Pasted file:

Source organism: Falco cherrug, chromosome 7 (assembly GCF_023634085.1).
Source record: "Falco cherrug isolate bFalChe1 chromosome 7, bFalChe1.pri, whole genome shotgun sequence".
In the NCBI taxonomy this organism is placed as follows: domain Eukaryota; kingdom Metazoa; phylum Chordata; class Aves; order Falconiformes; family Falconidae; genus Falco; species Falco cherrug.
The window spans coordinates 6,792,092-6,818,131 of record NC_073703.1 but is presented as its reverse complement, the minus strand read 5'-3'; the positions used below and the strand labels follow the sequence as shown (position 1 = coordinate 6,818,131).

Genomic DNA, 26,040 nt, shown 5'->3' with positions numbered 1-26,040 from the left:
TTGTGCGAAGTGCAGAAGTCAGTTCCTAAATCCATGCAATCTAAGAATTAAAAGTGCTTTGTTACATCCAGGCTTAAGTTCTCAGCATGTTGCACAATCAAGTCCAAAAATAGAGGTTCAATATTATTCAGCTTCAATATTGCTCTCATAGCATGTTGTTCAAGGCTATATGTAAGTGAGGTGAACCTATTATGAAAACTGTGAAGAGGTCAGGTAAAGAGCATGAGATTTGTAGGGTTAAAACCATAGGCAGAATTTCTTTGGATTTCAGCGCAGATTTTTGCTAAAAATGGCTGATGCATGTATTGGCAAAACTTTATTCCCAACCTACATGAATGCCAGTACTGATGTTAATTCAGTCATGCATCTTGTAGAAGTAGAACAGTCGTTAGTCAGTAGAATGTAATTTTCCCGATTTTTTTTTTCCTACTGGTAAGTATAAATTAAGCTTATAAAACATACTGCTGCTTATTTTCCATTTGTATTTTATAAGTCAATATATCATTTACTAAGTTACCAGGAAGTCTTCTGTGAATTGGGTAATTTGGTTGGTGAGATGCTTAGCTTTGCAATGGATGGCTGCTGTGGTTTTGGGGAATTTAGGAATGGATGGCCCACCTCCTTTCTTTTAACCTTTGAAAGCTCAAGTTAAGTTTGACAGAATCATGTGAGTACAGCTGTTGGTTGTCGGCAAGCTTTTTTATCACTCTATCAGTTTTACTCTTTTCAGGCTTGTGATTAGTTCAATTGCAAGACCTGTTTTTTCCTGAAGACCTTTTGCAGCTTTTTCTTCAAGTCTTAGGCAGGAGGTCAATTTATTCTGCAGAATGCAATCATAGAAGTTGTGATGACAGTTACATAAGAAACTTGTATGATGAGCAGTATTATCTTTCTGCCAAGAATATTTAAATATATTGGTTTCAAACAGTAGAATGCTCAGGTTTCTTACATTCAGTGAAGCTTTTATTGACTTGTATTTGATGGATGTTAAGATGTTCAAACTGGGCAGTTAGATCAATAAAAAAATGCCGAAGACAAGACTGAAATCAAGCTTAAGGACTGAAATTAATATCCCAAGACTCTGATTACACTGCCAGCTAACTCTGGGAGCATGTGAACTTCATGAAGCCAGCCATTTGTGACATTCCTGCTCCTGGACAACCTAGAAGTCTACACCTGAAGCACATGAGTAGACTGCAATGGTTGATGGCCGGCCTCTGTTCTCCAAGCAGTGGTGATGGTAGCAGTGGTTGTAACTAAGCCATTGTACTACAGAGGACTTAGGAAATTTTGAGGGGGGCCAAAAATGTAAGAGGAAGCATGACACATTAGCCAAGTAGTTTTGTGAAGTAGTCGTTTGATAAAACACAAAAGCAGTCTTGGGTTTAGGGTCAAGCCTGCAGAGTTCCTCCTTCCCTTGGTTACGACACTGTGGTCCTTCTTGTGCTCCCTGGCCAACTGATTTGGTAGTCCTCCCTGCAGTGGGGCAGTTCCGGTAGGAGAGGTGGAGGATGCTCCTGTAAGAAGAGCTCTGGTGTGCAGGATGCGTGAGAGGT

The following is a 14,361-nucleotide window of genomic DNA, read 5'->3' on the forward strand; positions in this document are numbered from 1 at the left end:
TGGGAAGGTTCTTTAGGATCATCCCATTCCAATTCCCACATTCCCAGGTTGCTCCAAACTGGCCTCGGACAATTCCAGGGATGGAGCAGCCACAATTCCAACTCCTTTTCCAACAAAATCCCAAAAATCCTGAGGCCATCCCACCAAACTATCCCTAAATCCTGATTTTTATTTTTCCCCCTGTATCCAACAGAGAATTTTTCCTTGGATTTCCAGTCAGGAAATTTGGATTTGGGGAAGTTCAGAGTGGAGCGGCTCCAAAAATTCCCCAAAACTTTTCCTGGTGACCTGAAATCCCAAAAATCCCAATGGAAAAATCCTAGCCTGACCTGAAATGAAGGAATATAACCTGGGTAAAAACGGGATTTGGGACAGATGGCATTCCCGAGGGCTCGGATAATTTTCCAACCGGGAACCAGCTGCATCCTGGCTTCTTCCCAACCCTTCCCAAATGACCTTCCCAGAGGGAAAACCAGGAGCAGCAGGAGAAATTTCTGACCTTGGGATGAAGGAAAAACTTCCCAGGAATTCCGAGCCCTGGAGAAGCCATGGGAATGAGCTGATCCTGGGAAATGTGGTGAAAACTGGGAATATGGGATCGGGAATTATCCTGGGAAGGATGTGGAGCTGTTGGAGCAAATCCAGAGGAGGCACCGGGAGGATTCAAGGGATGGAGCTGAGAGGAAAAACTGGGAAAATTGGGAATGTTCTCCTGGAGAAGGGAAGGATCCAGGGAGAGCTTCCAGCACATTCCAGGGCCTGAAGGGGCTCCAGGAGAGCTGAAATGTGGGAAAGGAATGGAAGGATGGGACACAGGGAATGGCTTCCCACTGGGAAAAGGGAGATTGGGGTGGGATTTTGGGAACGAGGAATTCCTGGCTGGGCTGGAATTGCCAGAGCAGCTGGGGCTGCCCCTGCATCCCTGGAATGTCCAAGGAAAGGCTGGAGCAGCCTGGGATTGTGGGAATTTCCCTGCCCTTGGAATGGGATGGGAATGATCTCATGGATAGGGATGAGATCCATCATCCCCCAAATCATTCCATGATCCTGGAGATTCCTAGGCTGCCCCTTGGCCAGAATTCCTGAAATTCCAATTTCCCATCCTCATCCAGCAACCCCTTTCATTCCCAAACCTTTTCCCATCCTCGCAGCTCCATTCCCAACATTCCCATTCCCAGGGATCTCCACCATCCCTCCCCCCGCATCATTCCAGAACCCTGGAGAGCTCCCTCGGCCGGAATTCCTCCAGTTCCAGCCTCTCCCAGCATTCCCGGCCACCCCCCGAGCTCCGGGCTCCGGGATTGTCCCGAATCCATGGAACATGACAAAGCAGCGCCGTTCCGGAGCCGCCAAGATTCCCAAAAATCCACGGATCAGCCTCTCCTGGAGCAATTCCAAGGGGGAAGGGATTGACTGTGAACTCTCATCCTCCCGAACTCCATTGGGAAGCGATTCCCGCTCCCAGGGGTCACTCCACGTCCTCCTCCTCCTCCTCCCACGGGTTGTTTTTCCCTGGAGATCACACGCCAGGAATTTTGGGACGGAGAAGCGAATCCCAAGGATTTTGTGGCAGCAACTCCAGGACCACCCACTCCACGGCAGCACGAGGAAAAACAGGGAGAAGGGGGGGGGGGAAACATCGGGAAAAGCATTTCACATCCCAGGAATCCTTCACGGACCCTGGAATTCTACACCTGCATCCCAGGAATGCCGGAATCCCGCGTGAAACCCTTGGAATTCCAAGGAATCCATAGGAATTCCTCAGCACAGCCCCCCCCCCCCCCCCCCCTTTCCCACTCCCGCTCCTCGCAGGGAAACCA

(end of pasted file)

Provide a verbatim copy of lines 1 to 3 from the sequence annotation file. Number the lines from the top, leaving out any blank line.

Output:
Source organism: Falco cherrug, chromosome 7 (assembly GCF_023634085.1).
Source record: "Falco cherrug isolate bFalChe1 chromosome 7, bFalChe1.pri, whole genome shotgun sequence".
In the NCBI taxonomy this organism is placed as follows: domain Eukaryota; kingdom Metazoa; phylum Chordata; class Aves; order Falconiformes; family Falconidae; genus Falco; species Falco cherrug.